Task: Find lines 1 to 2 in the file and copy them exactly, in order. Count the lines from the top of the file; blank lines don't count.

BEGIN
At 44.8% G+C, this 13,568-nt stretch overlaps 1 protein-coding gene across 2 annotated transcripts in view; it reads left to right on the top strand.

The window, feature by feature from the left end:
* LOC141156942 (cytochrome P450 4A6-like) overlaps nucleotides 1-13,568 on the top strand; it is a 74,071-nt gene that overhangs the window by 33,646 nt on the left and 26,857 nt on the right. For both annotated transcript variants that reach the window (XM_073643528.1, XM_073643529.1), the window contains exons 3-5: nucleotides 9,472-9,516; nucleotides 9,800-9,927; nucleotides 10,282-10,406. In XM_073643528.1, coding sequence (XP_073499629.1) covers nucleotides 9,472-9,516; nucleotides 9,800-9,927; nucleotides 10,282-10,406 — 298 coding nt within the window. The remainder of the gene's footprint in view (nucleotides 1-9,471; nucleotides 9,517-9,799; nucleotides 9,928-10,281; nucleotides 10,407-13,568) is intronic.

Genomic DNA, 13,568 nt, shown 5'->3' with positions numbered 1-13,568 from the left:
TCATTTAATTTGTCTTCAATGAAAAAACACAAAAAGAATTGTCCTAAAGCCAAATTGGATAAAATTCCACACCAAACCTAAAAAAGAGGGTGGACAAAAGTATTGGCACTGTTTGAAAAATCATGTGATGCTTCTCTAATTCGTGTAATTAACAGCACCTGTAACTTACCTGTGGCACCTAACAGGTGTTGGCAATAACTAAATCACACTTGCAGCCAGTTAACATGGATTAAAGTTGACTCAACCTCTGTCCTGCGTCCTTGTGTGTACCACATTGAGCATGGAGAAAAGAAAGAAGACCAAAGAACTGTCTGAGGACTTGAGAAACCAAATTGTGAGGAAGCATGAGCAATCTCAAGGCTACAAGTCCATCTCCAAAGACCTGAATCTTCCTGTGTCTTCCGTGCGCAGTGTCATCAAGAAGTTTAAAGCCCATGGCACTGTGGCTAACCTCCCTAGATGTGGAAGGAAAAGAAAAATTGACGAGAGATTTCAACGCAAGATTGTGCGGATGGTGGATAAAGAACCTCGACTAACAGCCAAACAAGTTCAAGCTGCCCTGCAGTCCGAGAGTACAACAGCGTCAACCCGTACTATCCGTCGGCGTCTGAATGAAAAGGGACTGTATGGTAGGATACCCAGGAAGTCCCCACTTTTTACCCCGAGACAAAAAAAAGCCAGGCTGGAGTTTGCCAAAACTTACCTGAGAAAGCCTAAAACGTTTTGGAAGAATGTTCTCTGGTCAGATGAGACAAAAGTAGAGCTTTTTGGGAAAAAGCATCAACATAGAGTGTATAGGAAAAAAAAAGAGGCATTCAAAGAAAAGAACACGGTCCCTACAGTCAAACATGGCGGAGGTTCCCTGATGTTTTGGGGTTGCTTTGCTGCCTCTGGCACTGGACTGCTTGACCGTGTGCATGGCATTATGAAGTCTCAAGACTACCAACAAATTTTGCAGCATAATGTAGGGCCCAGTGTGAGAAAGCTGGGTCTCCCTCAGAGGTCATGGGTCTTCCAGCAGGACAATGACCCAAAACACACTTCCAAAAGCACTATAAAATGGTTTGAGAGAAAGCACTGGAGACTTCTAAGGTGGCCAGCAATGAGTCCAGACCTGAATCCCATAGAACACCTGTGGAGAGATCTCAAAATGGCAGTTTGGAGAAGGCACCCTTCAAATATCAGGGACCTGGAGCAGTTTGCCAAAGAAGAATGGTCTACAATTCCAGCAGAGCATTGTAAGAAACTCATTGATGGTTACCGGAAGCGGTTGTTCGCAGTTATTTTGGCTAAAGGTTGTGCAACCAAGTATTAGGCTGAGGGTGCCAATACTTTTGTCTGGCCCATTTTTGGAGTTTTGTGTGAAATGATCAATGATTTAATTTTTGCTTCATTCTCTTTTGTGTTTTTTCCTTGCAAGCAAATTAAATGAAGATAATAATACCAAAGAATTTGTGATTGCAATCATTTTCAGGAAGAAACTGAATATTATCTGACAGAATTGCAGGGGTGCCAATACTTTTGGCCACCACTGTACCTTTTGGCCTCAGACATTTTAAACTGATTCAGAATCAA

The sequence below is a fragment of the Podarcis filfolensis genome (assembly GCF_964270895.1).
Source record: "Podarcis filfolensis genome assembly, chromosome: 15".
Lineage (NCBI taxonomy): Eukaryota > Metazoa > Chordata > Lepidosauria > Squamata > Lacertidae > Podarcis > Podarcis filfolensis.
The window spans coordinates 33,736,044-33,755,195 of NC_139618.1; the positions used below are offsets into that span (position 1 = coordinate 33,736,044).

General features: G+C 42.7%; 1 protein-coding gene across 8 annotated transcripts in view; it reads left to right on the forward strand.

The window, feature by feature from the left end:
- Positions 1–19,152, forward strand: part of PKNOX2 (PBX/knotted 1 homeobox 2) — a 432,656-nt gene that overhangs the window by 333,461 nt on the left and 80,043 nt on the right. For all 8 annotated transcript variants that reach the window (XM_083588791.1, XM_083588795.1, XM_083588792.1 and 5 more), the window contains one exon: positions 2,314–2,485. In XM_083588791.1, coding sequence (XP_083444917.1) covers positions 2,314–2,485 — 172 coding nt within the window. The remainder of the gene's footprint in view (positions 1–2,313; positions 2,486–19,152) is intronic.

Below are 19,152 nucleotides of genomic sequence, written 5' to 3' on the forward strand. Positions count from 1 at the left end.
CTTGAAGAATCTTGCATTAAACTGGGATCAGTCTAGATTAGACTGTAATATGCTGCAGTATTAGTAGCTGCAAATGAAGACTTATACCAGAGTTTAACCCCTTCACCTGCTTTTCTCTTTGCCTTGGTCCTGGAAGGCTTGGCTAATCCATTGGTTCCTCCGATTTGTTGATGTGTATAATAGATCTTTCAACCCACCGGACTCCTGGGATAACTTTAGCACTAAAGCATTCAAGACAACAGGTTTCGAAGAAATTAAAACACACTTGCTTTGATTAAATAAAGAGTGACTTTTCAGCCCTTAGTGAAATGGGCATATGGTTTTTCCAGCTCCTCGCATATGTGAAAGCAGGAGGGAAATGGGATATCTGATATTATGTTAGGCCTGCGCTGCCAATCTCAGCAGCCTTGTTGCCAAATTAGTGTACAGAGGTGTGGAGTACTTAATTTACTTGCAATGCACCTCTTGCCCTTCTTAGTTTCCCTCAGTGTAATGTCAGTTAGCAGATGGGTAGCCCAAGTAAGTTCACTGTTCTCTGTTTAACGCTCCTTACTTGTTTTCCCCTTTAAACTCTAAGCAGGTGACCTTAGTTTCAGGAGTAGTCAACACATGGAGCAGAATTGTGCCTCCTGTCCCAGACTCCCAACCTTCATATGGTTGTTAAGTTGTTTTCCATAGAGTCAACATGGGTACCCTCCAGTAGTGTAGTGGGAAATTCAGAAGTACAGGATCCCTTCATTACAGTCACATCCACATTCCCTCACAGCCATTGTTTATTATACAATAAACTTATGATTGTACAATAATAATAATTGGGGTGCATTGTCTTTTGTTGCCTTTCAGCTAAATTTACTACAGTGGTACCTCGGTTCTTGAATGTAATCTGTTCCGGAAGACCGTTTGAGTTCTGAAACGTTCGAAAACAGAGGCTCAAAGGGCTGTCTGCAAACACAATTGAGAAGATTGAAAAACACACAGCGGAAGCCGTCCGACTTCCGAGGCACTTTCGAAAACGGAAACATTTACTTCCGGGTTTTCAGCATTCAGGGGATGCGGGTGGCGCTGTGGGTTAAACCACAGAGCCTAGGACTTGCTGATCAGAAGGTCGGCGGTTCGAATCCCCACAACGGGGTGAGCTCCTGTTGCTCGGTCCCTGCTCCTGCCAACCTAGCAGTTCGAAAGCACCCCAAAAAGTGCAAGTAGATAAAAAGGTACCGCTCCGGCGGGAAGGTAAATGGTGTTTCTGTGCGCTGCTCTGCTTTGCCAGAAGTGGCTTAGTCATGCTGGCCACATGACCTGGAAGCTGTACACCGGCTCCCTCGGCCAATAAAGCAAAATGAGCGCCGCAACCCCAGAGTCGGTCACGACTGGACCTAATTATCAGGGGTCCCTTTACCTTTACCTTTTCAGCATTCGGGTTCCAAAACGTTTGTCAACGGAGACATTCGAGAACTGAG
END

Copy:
At 44.8% G+C, this 13,568-nt stretch overlaps 1 protein-coding gene across 2 annotated transcripts in view; it reads left to right on the top strand.

The window, feature by feature from the left end: